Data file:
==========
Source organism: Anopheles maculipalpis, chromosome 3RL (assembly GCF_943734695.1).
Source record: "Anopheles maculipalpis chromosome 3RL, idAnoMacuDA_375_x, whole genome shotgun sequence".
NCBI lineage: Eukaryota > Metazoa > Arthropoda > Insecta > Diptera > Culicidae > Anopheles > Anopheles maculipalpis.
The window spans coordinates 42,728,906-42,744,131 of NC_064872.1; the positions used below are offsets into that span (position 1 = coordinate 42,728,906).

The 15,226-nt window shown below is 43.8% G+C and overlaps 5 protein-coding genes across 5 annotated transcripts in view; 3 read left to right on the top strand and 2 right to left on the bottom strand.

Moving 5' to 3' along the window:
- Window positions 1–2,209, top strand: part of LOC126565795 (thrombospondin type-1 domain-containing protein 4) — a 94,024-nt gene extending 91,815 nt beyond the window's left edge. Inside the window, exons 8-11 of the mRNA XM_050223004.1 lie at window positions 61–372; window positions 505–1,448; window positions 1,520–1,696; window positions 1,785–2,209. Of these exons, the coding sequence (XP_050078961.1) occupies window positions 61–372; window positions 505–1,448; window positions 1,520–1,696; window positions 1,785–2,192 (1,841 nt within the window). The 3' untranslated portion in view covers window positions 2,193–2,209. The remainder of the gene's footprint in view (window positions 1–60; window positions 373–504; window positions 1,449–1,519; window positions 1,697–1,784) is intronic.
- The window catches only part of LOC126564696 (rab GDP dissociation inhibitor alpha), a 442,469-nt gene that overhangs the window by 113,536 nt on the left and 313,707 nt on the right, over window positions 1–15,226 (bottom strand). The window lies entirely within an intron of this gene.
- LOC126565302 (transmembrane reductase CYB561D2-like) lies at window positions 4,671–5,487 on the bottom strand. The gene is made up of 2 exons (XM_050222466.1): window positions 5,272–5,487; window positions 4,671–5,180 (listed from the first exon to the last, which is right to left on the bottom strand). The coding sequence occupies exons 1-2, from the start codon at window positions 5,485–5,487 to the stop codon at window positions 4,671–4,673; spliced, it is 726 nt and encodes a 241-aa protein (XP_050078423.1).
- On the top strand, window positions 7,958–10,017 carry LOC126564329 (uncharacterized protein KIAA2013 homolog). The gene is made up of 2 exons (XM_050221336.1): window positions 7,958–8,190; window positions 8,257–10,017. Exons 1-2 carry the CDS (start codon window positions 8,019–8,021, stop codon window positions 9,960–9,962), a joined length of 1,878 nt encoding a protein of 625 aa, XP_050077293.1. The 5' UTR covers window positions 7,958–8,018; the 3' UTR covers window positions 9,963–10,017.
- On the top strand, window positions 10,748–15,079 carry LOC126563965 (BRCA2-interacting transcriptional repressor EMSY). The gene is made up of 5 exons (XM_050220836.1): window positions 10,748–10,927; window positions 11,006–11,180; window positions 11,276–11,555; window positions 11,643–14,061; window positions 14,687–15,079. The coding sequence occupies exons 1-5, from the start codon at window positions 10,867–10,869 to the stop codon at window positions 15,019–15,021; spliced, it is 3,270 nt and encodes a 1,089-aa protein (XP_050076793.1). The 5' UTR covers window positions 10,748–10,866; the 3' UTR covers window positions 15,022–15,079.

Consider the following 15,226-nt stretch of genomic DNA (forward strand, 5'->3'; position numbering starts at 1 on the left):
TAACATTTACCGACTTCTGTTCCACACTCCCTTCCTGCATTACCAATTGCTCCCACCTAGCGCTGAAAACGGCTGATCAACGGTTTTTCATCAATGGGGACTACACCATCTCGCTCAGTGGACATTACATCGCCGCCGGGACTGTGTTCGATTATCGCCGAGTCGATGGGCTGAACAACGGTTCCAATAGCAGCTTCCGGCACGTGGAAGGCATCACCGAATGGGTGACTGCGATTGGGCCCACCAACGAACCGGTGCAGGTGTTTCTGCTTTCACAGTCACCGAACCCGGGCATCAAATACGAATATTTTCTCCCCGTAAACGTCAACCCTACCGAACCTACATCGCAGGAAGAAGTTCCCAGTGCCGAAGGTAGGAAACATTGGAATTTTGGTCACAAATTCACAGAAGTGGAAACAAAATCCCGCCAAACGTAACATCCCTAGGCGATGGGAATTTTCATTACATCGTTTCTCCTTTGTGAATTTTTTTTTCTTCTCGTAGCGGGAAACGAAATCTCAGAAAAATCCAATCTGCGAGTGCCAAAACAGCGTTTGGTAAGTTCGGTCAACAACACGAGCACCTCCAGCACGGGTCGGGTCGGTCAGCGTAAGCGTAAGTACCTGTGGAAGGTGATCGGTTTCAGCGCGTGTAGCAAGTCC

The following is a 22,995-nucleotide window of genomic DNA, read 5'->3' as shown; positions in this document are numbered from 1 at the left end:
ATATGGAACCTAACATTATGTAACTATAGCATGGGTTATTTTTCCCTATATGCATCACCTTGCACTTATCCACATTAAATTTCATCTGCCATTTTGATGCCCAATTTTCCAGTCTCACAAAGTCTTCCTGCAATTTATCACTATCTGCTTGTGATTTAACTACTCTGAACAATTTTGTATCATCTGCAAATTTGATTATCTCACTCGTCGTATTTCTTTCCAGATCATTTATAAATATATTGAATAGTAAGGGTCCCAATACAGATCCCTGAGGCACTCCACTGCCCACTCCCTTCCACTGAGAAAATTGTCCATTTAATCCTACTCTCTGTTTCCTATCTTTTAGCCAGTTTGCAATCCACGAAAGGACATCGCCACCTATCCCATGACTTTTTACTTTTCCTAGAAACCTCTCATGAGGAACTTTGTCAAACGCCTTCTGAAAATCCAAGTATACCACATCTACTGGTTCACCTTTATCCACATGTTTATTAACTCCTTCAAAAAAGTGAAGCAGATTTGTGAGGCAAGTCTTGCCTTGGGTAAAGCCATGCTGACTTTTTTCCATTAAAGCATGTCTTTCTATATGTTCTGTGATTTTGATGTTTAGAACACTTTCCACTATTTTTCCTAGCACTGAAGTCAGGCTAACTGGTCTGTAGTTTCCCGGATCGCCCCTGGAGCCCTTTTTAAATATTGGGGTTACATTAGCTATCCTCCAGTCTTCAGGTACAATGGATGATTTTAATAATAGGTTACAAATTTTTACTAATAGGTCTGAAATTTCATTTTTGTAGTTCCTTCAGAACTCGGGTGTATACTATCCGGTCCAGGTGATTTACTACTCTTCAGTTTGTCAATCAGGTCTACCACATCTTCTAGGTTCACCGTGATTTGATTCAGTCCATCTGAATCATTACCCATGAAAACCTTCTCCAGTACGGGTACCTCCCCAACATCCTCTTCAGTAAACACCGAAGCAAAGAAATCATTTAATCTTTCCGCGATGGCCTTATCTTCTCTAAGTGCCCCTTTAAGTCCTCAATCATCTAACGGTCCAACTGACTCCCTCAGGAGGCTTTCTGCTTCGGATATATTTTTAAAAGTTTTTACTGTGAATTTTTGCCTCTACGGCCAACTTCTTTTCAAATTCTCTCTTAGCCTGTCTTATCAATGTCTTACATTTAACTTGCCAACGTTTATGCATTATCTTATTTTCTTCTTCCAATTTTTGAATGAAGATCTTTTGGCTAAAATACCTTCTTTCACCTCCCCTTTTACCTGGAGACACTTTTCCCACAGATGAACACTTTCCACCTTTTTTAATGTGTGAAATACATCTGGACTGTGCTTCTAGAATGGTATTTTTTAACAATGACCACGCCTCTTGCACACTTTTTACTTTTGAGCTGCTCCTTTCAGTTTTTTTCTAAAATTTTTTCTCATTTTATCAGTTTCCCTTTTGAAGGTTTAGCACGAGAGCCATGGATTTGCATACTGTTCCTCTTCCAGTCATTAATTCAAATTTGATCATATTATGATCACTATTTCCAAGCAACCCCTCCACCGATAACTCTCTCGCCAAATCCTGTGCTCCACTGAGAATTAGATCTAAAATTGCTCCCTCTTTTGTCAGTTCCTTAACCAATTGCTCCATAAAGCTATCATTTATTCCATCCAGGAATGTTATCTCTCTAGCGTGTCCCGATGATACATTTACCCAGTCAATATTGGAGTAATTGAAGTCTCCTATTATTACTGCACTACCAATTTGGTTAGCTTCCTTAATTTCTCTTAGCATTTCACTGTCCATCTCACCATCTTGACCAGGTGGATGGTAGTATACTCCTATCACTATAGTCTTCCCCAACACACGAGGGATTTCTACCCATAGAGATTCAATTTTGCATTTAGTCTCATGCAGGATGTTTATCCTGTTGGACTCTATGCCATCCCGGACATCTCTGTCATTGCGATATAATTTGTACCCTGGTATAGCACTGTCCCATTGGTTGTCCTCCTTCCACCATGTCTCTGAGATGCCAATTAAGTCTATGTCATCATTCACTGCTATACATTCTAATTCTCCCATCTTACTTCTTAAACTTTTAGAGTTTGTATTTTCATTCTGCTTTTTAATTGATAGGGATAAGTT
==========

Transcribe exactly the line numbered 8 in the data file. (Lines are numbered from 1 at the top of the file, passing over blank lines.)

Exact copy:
- The window catches only part of LOC126564696 (rab GDP dissociation inhibitor alpha), a 442,469-nt gene that overhangs the window by 113,536 nt on the left and 313,707 nt on the right, over window positions 1–15,226 (bottom strand). The window lies entirely within an intron of this gene.